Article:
Location: Bee Research Laboratory2012 Annual Report
1a. Objectives (from AD-416):
The objective of this program is to improve overall colony survival and availability for pollination by bringing together recent ARS research findings on mite-resistant bee stocks, improved diets, mite and disease control alternatives and general colony management techniques into a comprehensive bee management system. The overarching goal of this Areawide program is to increase colony survival and availability for pollination and thus increase the profitability of beekeeping in the U.S.
1b. Approach (from AD-416):
The Program will focus on bringing together recent ARS research including: 1) two ARS bee stock improvements, Russian bees and the Varroa Sensitive Hygiene (VSH) trait (Baton Rouge); 2) improvements in nutrition, Mega Bee® (Tucson), HFCS research results (Weslaco); 3) parasitic mite management techniques including new chemical controls 2-heptanone (Tucson), Hivastan® (Weslaco) and non-chemical controls plastic drone comb (Beltsville) and screen bottom boards (Beltsville); 4) management practices including the use of antibiotics, Tylosin® (Beltsville) and Nosema controls (Weslaco and Beltsville). A year-round management scheme will be tested in large migratory and smaller non-migratory beekeeping operations with an emphasis on the larger migratory beekeepers that supply bees to almonds (almost half of all managed bees in the U.S.) The country will be divided into geographic regions as follows; East, Mid-West & West. It is imperative to tests in many geographic regions as bees and bee pests and diseases grow at different rates in different parts of the country.
3. Progress Report:
Experiments were conducted to determine the interaction between pesticide exposure and pathogens. Bees exposed at the colony level to low levels of the systemic pesticide imidacloprid had a 3-4 fold increase in levels of the gut pathogen Nosema, raising concerns that sub-lethal pesticide exposure may be a contributing factor in pathogen growth. Honey bee colony losses in the U.S. were surveyed for the sixth year in the fall and winter of 2011-12. The overall losses, due to a variety of causes, were 22%, down from the ca. 33% of the previous five years. Colony Collapse Disorder (CCD) symptoms were reported to a lesser degree than previous years. Scientists at the Bee Research Laboratory in Beltsville, Maryland, are currently testing means to limit the negative effects of queen loss, transportation and other stress factors to provide solutions for beekeepers who must move bees to meet pollination demands of U.S. agriculture. Most honey bee losses due to CCD occur in the late fall and winter in advance of almond pollination and many of these colonies originate in the mid-west. A study was initiated in 2009 that placed commercial colonies in pollen rich and pollen poor areas to determine if resource availability was driving at least a portion of the colony losses. Two hundred and eighty eight colonies were monitored at a total of 6 sites with half the colonies at each site being fed supplemental protein (MegaBee) in the late summer and fall. Colonies at poor sites produced lighter weight worker bees with lower vitellogenin levels, and feeding at these sites increased individual bee weights. An extension Web site, launched in July 2008 to provide a platform for information exchange on honey bee issues, has been upgraded and improved by incorporating user feedback and the placement of recent research findings on the site for ready access by the public. Publications will be made available on the site along with a more user friendly synopsis of each publication. A new NIFA-CAP extension based grant called the Bee Informed Partnership (BIP) was initiated this past year and data from the Areawide project will help to populate a large data set on pests and disease levels across the U.S. to be used as a decision making tool by beekeepers.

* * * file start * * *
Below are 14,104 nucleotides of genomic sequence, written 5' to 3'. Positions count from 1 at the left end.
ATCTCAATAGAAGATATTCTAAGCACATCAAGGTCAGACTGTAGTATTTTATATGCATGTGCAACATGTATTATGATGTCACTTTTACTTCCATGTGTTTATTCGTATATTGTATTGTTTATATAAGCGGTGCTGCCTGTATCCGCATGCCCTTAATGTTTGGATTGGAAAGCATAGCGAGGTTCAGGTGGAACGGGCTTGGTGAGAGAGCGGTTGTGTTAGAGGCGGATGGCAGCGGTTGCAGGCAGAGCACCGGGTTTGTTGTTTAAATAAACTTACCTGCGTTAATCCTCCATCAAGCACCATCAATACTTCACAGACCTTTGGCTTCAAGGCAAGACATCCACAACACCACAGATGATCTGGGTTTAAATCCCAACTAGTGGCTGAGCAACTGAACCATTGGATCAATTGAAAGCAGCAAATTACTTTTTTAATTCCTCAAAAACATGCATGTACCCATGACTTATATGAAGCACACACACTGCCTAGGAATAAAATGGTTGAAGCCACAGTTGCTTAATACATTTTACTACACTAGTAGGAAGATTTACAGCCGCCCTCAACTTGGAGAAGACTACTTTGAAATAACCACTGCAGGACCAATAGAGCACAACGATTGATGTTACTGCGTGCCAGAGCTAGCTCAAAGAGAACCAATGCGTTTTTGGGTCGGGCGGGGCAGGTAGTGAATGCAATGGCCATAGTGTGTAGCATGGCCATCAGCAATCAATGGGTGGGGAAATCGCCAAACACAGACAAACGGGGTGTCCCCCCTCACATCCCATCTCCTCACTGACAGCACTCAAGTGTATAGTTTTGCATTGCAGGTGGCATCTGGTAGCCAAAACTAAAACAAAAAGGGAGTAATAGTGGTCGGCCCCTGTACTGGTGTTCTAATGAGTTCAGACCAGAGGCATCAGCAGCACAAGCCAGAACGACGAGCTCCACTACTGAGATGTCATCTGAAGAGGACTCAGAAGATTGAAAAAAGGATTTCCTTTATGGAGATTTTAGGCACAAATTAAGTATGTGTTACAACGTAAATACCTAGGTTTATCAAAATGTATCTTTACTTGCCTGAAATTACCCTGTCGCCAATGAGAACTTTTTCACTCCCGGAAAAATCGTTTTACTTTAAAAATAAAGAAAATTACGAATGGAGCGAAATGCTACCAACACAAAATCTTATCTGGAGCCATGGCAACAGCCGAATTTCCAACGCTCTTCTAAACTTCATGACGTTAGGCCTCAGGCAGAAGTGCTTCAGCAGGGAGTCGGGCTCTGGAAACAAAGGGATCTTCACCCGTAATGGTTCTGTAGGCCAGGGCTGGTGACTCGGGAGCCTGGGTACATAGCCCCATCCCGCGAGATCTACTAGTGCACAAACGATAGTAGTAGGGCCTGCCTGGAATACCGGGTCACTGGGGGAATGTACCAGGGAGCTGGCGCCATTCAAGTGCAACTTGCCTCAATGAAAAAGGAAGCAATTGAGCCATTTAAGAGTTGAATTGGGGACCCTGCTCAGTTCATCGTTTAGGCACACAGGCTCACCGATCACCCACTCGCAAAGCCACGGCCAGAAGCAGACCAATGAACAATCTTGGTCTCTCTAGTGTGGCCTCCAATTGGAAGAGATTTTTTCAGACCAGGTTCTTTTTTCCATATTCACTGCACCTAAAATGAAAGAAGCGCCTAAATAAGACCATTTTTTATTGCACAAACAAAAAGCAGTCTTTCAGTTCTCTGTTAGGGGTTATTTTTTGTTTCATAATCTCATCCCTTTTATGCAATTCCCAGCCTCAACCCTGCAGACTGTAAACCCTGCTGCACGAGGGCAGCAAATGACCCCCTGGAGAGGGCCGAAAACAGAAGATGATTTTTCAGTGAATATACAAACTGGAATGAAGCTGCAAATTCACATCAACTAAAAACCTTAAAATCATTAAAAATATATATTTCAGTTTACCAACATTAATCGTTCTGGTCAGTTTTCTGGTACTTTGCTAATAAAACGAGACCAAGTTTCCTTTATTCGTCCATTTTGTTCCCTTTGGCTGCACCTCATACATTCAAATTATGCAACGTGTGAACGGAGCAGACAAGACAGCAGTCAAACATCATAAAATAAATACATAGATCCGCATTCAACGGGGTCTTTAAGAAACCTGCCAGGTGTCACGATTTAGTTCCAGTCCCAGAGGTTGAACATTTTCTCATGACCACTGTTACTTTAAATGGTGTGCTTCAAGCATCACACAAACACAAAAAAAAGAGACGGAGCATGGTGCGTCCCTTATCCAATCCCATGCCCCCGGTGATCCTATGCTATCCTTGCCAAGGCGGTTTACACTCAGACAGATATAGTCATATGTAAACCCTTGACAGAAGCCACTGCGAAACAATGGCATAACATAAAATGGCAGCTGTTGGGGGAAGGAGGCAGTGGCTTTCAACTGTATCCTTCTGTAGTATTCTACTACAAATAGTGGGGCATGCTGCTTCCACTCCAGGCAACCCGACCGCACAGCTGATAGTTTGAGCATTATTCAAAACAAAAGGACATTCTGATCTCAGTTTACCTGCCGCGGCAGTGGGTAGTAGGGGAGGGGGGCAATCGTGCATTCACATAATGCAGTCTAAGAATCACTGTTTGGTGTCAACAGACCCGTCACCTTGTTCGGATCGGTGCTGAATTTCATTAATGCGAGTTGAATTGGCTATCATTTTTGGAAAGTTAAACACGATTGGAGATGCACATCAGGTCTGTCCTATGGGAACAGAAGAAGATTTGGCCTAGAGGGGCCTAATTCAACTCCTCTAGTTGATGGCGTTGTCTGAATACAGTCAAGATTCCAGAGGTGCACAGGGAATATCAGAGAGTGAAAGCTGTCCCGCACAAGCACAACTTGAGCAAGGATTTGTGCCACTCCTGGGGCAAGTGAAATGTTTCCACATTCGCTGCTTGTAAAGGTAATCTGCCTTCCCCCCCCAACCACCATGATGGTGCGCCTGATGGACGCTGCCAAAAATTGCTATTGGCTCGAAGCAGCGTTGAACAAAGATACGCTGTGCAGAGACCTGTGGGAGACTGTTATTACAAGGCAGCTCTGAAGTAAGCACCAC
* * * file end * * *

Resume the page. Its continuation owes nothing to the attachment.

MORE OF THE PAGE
1. Pesticide-pathogen interactions. BRL scientists demonstrated that sub-lethal pesticide exposure can cause an increase in the levels of the gut pathogen Nosema in honey bees. Interactions between several factors, demonstrated in this research, could underlay the recent declines in honey bee health.
2. Causes of honey bee winter declines. BRL scientists collaborated with the Apiary Inspectors of America, USDA-APHIS and the University of Maryland on a national survey to document colony losses. This survey, now in its sixth year, provides the only data on colony losses in the U.S. and the survey questions have been harmonized with European colleagues to allow for comparison of data collection in Europe.
3. Effectiveness of Varroa mite control products for small hive beetle control. BRL scientists collaborated with European colleagues to show that the commonly used organic acids and thymol for Varroa mite control were ineffective in controlling the small hive beetle. This is valuable information as some beekeepers felt they were getting control of both pests, but alternative small hive beetle controls are still needed.
4. Current state of Varroa mite research. A BRL scientist participated in a workshop with European scientists and co-wrote a white paper on the current state of knowledge and research gaps on Varroa mite biology behavior and control.
Buchholz, S., Merkel, K., Spiewok, S., Imdorf, A., Pettis, J.S., Westervelt, D., Ritter, W., Duncan, M., Rosenkranz, P., Spooner-Hart, R., Neumann, P. 2010. Organic acids and thymol: Unsuitable alternative control of aethina tumida murray (Coleoptera: Nitidulidae). Apidologie. 42:349-363.